Not Taking Pain Seriously
Recent studies have indicated that women’s pain is not taken as seriously as men’s pain, particularly when it is gynecological. Indeed, women are shown to be treated less aggressively until it is proven beyond doubt that their symptoms are just as severe as that of male patients. In general, women report more severe pain1 than men, and have more frequent incidences of pain for longer duration, but are time and again treated less aggressively – despite no biological difference between their pain mechanisms. In fact, the medical community has a term for this phenomenon: the Yentl Syndrome2, which is defined as the necessity of women to prove they are as sick as men to be taken as seriously.
While this complaint is common among women, men complain that their urologists might not take their pain as seriously as well. This phenomenon is likely due to the fact that urologists see patients with the same symptoms every day, and that pain is one of the most common complaints.
In both instances, it is important to remember to have empathy for patients, and to treat each one as an individual. Women and men should be treated equally, and each patient’s discomfort should be considered a cause for concern.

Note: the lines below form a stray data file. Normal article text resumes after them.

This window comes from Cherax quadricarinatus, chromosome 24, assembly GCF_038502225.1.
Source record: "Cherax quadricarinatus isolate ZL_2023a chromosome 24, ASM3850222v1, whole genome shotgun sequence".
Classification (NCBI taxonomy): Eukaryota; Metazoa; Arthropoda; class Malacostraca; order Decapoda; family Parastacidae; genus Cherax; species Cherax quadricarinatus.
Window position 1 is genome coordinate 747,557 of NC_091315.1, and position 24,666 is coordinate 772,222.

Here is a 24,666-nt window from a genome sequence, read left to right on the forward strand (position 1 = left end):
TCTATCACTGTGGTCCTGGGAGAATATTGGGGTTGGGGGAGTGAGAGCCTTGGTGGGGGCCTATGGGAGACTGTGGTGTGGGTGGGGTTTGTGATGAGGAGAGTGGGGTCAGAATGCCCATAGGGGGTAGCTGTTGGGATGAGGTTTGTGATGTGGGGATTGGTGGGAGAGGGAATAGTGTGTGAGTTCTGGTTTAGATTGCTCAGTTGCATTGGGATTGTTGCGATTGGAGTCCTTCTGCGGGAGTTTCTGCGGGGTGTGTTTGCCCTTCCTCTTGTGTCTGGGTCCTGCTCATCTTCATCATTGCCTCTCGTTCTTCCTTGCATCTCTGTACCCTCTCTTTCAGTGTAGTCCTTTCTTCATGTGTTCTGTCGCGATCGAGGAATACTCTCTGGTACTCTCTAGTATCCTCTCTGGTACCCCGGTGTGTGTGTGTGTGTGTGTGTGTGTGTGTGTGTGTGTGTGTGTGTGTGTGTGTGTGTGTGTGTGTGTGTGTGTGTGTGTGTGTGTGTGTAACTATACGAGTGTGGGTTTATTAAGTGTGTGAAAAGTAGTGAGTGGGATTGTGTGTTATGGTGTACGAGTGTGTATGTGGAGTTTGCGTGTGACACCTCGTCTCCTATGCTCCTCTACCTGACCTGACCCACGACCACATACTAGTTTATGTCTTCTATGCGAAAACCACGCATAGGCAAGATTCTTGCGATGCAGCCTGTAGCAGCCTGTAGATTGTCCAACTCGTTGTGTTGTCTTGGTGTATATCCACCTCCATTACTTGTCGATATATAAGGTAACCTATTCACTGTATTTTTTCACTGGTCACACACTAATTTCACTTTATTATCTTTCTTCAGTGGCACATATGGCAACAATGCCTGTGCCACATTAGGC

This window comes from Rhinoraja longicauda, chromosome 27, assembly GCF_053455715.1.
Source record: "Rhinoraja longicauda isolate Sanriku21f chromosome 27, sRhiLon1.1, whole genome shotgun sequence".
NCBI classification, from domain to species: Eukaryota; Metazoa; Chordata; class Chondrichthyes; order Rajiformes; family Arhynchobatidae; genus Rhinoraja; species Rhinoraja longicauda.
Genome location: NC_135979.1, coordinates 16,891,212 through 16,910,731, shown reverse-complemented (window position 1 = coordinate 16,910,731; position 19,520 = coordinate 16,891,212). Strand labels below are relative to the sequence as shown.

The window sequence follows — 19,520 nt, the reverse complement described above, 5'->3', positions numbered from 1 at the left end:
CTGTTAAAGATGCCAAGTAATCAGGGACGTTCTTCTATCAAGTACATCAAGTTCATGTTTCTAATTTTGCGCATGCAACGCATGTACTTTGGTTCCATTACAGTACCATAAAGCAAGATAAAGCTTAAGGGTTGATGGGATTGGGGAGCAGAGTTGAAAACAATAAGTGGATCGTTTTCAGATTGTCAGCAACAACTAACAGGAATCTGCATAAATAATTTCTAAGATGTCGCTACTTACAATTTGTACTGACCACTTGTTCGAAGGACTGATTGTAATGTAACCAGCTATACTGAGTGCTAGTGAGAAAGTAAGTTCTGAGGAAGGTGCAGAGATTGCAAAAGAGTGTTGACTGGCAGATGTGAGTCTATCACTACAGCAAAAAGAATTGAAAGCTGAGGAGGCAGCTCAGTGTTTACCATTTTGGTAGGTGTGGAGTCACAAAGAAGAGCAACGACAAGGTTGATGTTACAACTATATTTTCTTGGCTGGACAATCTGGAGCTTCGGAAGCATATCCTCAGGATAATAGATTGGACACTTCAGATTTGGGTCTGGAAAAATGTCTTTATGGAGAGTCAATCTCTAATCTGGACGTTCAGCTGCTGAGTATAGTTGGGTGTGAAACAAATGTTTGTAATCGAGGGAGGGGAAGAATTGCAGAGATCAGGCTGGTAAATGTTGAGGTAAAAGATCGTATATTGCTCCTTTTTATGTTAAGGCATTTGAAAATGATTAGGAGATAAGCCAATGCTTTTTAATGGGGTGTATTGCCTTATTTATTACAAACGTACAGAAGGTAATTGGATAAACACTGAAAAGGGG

Poor Bedside Manner
Another common complaint among patients is poor bedside manner, especially when it comes to the sensitive topics that urologists and ObGyns face daily. In a recent study of top complaints among dissatisfied patients, 43.1% listed poor bedside manner as their most relevant issue with their physician. What comprises poor bedside manner? In this instance, the perception of arrogance, lack of listening skills, and indifference were the top offenders. While doctors often feel as though their interpersonal skills should not be judged as a basis of their medical technique, the truth is that patients have little else to go by when choosing a physician.
Patients particularly found poor bedside manner with their ObGyn to be troublesome during labor. While it can be hard to calm first time parents, doctors should aim to lend an empathetic ear instead of rattling off a list of what makes them qualified for the job. Similarly, urologists should remember that when a patient’s reproductive organs are not working properly, good bedside manner is necessary to keep a tense situation from escalating.
Poor Customer Service
Good customer service is important in any service industry, especially when it comes to medical practices. In fact, 35.3% of patients complain about poor customer service, which is wide ranging. For instance, inability to schedule timely follow up appointments was one concern that patients had, which is disconcerting for clients with a serious health problem.